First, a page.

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Volume 24 , Issue 2
March/April 2009

Pages 275281


Immediate Maxillary Restoration of Single-Tooth Implants Using Platform Switching for Crestal Bone Preservation: A 12-Month Study

Jose Luis Calvo-Guirado/Antonio Jose Ortiz-Ruiz/Laura Lopez-Mari /Rafael Delgado-Ruiz/Jose Mate-Sanchez/Luis Alberto Bravo Gonzalez


PMID: 19492643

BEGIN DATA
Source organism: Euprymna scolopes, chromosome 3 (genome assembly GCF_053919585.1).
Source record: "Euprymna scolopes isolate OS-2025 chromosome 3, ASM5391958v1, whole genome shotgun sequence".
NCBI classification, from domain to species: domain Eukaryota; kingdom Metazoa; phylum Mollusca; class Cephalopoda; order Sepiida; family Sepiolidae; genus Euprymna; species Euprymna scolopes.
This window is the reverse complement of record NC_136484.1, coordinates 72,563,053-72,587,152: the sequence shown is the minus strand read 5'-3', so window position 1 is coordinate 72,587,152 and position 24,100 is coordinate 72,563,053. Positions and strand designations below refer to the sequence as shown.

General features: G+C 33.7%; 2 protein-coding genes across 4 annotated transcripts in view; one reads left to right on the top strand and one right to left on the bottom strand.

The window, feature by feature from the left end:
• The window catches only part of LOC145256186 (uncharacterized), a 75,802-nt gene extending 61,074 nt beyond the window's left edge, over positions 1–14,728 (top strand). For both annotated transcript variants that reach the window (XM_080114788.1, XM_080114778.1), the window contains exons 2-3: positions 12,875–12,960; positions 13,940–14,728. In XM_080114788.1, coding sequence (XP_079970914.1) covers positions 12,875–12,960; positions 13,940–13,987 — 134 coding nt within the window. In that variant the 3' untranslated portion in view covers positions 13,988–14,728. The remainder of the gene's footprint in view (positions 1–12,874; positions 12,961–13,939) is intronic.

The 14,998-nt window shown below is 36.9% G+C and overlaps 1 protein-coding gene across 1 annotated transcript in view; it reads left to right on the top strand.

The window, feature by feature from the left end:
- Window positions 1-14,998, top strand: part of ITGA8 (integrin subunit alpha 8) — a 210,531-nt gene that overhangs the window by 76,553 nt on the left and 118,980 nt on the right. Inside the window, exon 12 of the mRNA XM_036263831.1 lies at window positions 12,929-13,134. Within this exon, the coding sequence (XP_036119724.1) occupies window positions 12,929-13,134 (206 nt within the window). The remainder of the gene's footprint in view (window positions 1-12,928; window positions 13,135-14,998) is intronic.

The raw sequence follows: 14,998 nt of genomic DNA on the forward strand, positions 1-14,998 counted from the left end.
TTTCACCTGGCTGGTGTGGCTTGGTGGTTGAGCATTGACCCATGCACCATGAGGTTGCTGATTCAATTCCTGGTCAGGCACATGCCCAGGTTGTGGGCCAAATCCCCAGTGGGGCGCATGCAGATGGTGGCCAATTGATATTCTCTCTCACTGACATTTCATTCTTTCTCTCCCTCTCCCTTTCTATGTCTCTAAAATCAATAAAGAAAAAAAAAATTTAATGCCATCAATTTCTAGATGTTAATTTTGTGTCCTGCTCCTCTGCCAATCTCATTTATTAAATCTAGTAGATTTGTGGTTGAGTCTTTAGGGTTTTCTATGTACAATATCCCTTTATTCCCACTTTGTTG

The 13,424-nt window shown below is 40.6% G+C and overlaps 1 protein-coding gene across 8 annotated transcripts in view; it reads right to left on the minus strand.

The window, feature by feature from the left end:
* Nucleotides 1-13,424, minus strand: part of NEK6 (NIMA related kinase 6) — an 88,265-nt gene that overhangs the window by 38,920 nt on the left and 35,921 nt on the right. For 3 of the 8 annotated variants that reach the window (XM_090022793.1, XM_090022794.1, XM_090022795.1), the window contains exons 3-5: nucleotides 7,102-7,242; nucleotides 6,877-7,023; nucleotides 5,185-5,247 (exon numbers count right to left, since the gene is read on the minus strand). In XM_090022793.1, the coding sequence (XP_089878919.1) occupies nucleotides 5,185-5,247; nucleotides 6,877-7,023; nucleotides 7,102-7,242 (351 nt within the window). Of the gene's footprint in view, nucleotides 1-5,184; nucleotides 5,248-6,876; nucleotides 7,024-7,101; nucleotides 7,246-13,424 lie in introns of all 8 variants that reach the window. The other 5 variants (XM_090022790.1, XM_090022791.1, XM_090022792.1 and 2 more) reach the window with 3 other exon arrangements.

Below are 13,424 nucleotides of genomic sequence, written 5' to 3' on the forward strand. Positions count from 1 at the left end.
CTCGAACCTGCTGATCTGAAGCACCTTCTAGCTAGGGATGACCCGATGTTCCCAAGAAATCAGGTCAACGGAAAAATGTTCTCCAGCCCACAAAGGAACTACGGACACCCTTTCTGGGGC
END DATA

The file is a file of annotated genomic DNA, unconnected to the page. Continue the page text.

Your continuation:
Purpose: The aim of this prospective clinical study was to evaluate the survival rates at 12 months of a new implant design placed in the anterior and premolar areas of the maxilla and immediately restored with single crowns. Crestal bone loss was also assessed. Materials and Methods: Patients seeking replacement of at least one failing maxillary tooth were recruited to participate in the study. Exclusion criteria included compromised general health conditions, severe maxillomandibular skeletal discrepancies, severe parafunctional habits, drug or alcohol abuse, poor oral hygiene, and a need for bone augmentation. Implants incorporating the platform-switching concept were placed into fresh extraction sockets in the maxilla, with each patient receiving a provisional restoration immediately after implant placement. After 15 days, definitive restorations were inserted. Mesial and distal bone levels were evaluated with digital radiography on the day after implant placement, 15 days later, and 1, 2, 3, 6, 8, and 12 months later. Primary stability was measured with resonance frequency analysis (RFA). Analysis of variance for repeated measures and a binary logistic regression model were used to assess the data. Results: Sixty-one implants were placed into fresh extraction sites in 25 men and 25 women ranging in age from 29 to 51 years (mean, 39.64 6.06 years). One of the implants failed, and one was lost to follow-up. The mean bone loss measured on the mesial was 0.08 mm (SD 0.53 mm). Mean distal bone loss was 0.09 mm (SD 0.65 mm). Over the course of 12 months, the mean RFA value between baseline and 12 months was 71.1 6.2. Conclusions: The implants remained stable over the course of 12 months and had an overall survival rate of 96.7%. Minimal crestal bone loss was recorded around the surviving implants. Int J Oral Maxillofac Implants 2009;24:275281


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